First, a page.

• terms of contracts that substantially prejudice the interests of the consumer;
  • if the business receives a commission or referral fee when recommending the consumer buys goods or services from another supplier.

The legislation applies to businesses (companies and individuals) whether located inside NSW or not that are dealing with “consumers” in NSW.

Disclosure of substantially prejudicial terms

Businesses caught by the new law must take reasonable steps to make customers aware of the substance and effect of terms that may ‘substantially prejudice’ the interests of consumers.

Currently there is no clear provision defining what constitutes a substantially prejudicial term.

Disclosure of substantially prejudicial terms must be made before supplying the goods or services. For example, before the consumer signs the contract or makes a payment.

Disclosure of commission or referral arrangement

Where a business acts as an intermediary receiving a financial incentive from another supplier, it must take reasonable steps to make customers aware of any commission or referral arrangements with another supplier when recommending goods or services provided by that supplier.

Disclosure must be made before acting under such commission or referral arrangement. For example, before the consumer is redirected from the intermediary to the supplier or before the consumer makes the purchase.

What constitutes “reasonable steps”?

There is no guidance in the legislation as to what constitutes “reasonable steps”.  According to the NSW Department of Fair Trading, “reasonable steps” means taking actions that “one would reasonably expect would create awareness in a consumer” and should be:

  • appropriate in the circumstances; and
  • sufficient to create awareness in the consumer.

What businesses need to do if they supply goods or services to NSW consumers

If your business supplies goods or services to NSW consumers, you should:

Step 1   Identify any terms which might “substantially prejudice” the interests of a consumer.

Step 2   Consider what “reasonable steps” you need to take to alert consumers of these terms before supplying the consumer with the relevant goods or services.

Step 3   Take those reasonable steps.

In light of the lack of guidance in the legislation, steps 1 and 2 will very much depend on the nature of your business and how you supply your goods and services.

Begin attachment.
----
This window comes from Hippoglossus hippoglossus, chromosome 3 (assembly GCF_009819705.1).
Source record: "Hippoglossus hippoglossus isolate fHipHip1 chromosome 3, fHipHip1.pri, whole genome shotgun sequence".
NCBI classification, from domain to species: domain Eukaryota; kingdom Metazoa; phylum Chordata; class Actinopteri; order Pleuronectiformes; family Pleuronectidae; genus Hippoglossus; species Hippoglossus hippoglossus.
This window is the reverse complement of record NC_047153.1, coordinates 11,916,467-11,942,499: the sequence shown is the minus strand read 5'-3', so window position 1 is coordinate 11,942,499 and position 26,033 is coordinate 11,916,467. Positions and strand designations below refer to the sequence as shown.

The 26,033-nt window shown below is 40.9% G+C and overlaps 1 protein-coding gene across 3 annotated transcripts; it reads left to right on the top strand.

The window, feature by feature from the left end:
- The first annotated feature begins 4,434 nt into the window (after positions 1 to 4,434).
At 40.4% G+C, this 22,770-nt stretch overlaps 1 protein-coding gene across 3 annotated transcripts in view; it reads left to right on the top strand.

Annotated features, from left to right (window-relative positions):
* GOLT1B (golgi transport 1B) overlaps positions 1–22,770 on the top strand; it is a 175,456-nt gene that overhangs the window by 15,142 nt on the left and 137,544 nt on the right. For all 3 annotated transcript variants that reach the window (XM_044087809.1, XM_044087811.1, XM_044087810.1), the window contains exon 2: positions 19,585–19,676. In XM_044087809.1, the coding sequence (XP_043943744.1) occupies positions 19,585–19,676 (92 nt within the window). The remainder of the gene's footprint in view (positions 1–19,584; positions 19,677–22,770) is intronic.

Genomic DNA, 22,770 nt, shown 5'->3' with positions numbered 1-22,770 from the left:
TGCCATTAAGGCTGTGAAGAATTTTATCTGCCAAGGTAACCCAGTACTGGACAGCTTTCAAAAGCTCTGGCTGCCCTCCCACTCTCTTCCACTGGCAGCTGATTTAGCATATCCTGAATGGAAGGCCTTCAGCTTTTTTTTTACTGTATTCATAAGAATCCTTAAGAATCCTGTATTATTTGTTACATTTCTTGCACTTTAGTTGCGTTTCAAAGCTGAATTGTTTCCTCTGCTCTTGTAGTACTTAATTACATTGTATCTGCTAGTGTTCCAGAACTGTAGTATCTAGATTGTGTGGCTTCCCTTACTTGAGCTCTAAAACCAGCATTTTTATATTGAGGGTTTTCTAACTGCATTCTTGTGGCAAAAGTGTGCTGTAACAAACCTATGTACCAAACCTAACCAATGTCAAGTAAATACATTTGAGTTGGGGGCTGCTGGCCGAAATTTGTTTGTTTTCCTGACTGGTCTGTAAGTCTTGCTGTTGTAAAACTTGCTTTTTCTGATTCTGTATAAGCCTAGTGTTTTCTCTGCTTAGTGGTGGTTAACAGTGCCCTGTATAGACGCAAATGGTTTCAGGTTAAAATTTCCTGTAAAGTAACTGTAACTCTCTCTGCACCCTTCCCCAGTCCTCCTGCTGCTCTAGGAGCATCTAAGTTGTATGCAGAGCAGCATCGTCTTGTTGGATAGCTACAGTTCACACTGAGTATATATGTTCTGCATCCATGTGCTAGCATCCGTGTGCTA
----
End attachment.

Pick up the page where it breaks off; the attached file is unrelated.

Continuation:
The fines for breaching this law are substantial – up to $110,000 for corporations and $22,000 for individuals so don’t take the risk. We are here to help.

If you need assistance in reviewing your terms and conditions of supply, please contact Everingham Solomons because Helping You is Our Business.

Click here for more information on Ya Zhang.

What happens to a mortgage for land when a person dies?

Headshot of Suzanne Hindmarsh - Conveyancer at Everingham Solomons TamworthAfter your funeral and your family has had time to process the loss of a loved one, it is necessary for the executor to deal with the deceased’s assets and liabilities.

As land is involved and a Will was made, Probate will need to be obtained. This is a document issued by the Supreme Court acknowledging the validity of the deceased’s Will and authorizes the executor/s to administer the Estate.

If a Will was not left, the next of kin of the deceased will need to apply for Letters of Administration. This is a document issued by the Supreme Court authorizing the next of kin (known as the “Administrator”) to administer the Estate according to intestacy rules.

The executor needs to contact the Bank to advise of the death and provide certified copies of the Death Certificate and Probate in due course.

There are three ways you can hold land in NSW and transfer the land.

They are:-

Sole Owner

The deceased holds land only in their name. The land will be dealt with as part of the deceased’s Estate. Subject to the deceased’s Will, the land may be sold or left to a beneficiary.  If left to a beneficiary, a new loan needs to be prepared. Written consent from the Bank needs to be obtained prior to the land being transmitted to the beneficiary. A Transmission Application form is required to be lodged with NSW Land Registry Services through the electronic conveyancing platform called PEXA.

Joint tenant